Frederic Edwin Church (May 4, 1826 – April 7, 1900) was fortunately born into a prosperous family in Hartford, Connecticut, reputable for its genealogical distinction, business and social leadership, and religious piety (Howat, 3). His father, Joseph Church, was a jewelry manufacturer whose lineage traces back to Richard Church, a Puritan pioneer from England who accompanied the Revered Thomas Hooker to augment a new English settlement at Hartford in 1636. Frederic’s mother, Eliza Janes Church, is also a descendent of a distinguished family—daughter of Governor William Bradford of the Plymouth Colony and William Janes, a founder of the New Haven Colony. Frederic grew up in an environment well positioned in his community, accompanied by wealth and loving attention. Throughout this boyhood, he was exposed to the aesthetic ideas about design, drawing, and color from his oil painter uncle Adrian Janes, who sold wallpaper and brushes.
At the age of 18, Frederic Church entered his most important period of artistic and conceptual training he was ever to experience (Howat, 9) when he departed for Caskill, New York, where he became the only important pupil of the famous Thomas Cole (Myers, 23) through an introduction made by a family neighbor. Thomas Cole, the founder of the Hudson River School, mentored Church with constant contact and infused the attitudes toward nature and art that later interacted with Church’s passion for hiking and traveling.
The Spirituality, Romanticism, and the Second Generation Hudson River School
The Hudson River School was the first well-acknowledged American artistic movement that popularized American landscape paintings initially concentrated in the Hudson Valley. The products of this movement are heavily influenced by Romanticism that originated in Europe as a counter-movement to the Enlightenment ideals of rationality and reason. Rather than depicting orderliness, Romantic era artists often convey the wildness and grandeur of nature that appeal to senses of awe and the sublime by depicting natural landscapes in an idealized way, emphasizing nature’s richness and beauty.
Both Cole and Church are devout Protestants, and Church’s religious and spiritual beliefs played a particular role in his early oil paintings. As a work in the historical context of the Civil War period, Our Banner in the Sky (1861) is a highly expressive and symbolic work that seems to affirm ”his support for the Northern cause and…his sense of its ultimate sanction by God and by Nature” (Wilton, 19). The reddish bars of sunset colors and sprinkling of stars illuminate the night sky, combined visually to echo the Union Flag being embodied in Nature herself. Linking patriotism with the American landscape, Church seems to express the message of spiritual ordinance for a united nation through moral symbols of unity.
In the Rainy Season in the Tropics (1866) oil on canvas, we see these romantic ideals reflected: harmony—whether between man and nature or among all the natural elements of the scenery—flow throughout the painting as a general theme. This harmony is self-sufficient, and there is a “flux of momentary interrelationships rather than separate passages of generalized light and local color” (Huntington, 32); light shines throughout various angles of the painting, and the overall color palette is yellow, warm and consistent. The blending of the sky, the land, and the water shows how these natural creations “exist visually with reference to one another [and that] harmony is derived, not from man’s will, but from nature’s life” (Huntington, 32). The extremely small size of human relative to the surrounding scale of nature is also a most noticeable hallmark of romantic art.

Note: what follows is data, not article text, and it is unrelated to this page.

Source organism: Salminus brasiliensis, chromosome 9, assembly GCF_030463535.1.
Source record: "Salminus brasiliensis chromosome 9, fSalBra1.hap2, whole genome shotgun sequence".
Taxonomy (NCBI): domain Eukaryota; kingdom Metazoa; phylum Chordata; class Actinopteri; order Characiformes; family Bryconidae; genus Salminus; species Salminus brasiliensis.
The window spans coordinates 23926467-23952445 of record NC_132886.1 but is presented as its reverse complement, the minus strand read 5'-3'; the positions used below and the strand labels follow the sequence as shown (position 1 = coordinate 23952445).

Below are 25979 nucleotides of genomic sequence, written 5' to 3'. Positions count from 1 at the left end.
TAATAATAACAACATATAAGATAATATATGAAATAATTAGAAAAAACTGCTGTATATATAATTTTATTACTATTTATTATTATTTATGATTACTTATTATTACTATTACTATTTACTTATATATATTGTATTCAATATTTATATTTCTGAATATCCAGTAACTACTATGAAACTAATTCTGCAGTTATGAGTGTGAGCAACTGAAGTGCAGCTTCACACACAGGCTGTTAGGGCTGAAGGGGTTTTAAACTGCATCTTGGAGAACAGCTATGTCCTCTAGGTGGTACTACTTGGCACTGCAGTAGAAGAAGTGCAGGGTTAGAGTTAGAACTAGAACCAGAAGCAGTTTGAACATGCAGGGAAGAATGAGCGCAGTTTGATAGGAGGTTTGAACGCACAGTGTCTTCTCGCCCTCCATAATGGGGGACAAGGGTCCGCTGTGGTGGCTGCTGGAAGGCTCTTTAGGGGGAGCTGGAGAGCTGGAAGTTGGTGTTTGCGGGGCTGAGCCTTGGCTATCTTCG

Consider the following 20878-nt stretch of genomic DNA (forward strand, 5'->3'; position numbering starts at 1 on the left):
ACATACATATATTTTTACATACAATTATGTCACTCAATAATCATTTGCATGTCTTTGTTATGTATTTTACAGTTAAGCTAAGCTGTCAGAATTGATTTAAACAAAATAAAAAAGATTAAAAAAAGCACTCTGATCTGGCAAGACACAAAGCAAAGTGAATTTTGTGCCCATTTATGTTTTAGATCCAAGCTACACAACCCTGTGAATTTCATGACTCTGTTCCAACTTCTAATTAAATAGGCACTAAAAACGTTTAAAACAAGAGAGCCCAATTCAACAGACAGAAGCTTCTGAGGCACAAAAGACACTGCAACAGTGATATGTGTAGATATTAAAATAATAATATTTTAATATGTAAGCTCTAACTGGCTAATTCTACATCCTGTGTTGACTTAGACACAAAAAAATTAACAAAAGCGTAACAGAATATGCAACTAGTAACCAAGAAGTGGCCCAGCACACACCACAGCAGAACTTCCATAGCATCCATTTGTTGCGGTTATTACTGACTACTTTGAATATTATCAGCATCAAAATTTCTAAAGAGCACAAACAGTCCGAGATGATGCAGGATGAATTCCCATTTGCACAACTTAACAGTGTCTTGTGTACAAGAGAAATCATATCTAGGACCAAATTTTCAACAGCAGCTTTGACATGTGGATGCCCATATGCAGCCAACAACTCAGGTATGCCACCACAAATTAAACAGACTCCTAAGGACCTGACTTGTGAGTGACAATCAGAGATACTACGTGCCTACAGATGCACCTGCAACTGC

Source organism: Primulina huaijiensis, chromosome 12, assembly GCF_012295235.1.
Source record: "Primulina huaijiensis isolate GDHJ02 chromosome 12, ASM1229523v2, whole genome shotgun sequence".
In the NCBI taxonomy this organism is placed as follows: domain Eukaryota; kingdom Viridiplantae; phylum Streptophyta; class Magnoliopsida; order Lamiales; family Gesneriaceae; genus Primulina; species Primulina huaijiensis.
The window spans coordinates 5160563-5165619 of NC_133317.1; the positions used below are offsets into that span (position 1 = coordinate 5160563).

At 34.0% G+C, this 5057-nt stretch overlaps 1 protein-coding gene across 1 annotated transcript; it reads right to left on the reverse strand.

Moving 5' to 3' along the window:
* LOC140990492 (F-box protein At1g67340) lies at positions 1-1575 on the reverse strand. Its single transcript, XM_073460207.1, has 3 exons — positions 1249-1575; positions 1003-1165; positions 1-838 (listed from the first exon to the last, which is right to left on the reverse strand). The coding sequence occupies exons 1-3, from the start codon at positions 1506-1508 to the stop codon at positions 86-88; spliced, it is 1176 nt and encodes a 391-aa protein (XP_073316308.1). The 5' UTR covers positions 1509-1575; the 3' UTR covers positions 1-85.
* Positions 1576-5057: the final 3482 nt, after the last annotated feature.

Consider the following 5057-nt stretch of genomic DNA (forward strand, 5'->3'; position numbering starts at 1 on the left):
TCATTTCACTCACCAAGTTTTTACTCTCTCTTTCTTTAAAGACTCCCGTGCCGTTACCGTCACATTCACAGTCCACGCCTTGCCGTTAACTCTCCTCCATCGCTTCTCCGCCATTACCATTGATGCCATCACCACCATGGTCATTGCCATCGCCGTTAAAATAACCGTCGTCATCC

What truly advanced and distinguished Church in his time was his “transition from Cole’s style to his own” (Huntington, 33). After Cole’s premature death in 1848, the second generation of Hudson River School artists, Church being one of the leading figures, rose to prominence whose work is characterized by the style of Luminism. This style exploits effects of light in landscape through aerial perspective and concealing visible brushstrokes. We can see from his famous oil on canvas piece Niagara Falls, from the American Side (1867) the extraordinary detail in the brushstrokes that render them nearly almost invisible. As typical of Luminist landscapes, this painting, despite depicting a massive, grandiose waterfall, actually delivers a sense of tranquility as depicted by a soft, hazy sky with calm and reflective water in the foreground and parts of the background.
Reason for Research
My favorite artistic period is the Romantic era because of the sense of grandness and awe it invokes in me. I love nature and share much of the transcendentalist philosophy in my worldview, and one of my favorite artists is J.M.W. Turner. However, the only Romantic artists that I have been familiar with in the past are usually of European origins, and I hope to learn more about the movement in America—notably the artists of the Hudson River School. I first came across Thomas Cole, the founder of the movement, and later read more about his successful pupil, Frederic Church. I instantly fell in love with Church’s work and was particularly attracted to his use of lighting—which I found out to be a style called Luminism.
Howat, John K. Frederic Church. New Haven: Yale University Press, 2005. Print.
Huntington, David C. The Landscapes of Frederic Edwin Church: Vision of An American Era. New York: George Braziller, 1966. Print.
[Photos 2 & 3] Kelly, Franklin, et. al. Frederic Edwin Church. Washington: National Gallery of Art and the Smithsonian Institution Press, 1989. Print.
Myers, Kenneth John. Introduction. Glories of the Hudson: Frederic Edwin Church’s Views from Olana. Hudson: The Olana Partnership, 2009. Print.
[Photo 1] Wilton, Andrew. Frederic Church and the Landscape Oil Sketch. London: National Gallery Company, 2013. Print.